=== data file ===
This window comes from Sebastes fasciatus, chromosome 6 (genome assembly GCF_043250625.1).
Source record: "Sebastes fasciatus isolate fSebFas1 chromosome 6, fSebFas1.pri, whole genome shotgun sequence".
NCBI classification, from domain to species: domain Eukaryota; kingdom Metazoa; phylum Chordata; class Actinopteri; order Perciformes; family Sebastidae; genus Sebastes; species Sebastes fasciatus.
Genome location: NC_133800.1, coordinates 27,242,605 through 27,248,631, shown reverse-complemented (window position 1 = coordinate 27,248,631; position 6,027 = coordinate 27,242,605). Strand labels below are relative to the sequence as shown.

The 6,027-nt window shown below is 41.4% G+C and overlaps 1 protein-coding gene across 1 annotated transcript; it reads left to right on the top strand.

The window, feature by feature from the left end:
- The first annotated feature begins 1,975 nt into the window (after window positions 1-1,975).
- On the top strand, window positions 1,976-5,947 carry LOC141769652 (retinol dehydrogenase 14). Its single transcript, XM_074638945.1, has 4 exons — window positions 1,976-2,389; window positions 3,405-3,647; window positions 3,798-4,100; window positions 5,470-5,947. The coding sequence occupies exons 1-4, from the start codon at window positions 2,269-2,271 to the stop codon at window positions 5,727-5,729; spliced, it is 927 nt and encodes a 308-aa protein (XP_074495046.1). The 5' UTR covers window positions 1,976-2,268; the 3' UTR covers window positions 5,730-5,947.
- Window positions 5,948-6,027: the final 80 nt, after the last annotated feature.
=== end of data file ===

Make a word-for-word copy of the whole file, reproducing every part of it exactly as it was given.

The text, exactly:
This window comes from Sebastes fasciatus, chromosome 6 (genome assembly GCF_043250625.1).
Source record: "Sebastes fasciatus isolate fSebFas1 chromosome 6, fSebFas1.pri, whole genome shotgun sequence".
NCBI classification, from domain to species: domain Eukaryota; kingdom Metazoa; phylum Chordata; class Actinopteri; order Perciformes; family Sebastidae; genus Sebastes; species Sebastes fasciatus.
Genome location: NC_133800.1, coordinates 27,242,605 through 27,248,631, shown reverse-complemented (window position 1 = coordinate 27,248,631; position 6,027 = coordinate 27,242,605). Strand labels below are relative to the sequence as shown.

The 6,027-nt window shown below is 41.4% G+C and overlaps 1 protein-coding gene across 1 annotated transcript; it reads left to right on the top strand.

The window, feature by feature from the left end:
- The first annotated feature begins 1,975 nt into the window (after window positions 1-1,975).
- On the top strand, window positions 1,976-5,947 carry LOC141769652 (retinol dehydrogenase 14). Its single transcript, XM_074638945.1, has 4 exons — window positions 1,976-2,389; window positions 3,405-3,647; window positions 3,798-4,100; window positions 5,470-5,947. The coding sequence occupies exons 1-4, from the start codon at window positions 2,269-2,271 to the stop codon at window positions 5,727-5,729; spliced, it is 927 nt and encodes a 308-aa protein (XP_074495046.1). The 5' UTR covers window positions 1,976-2,268; the 3' UTR covers window positions 5,730-5,947.
- Window positions 5,948-6,027: the final 80 nt, after the last annotated feature.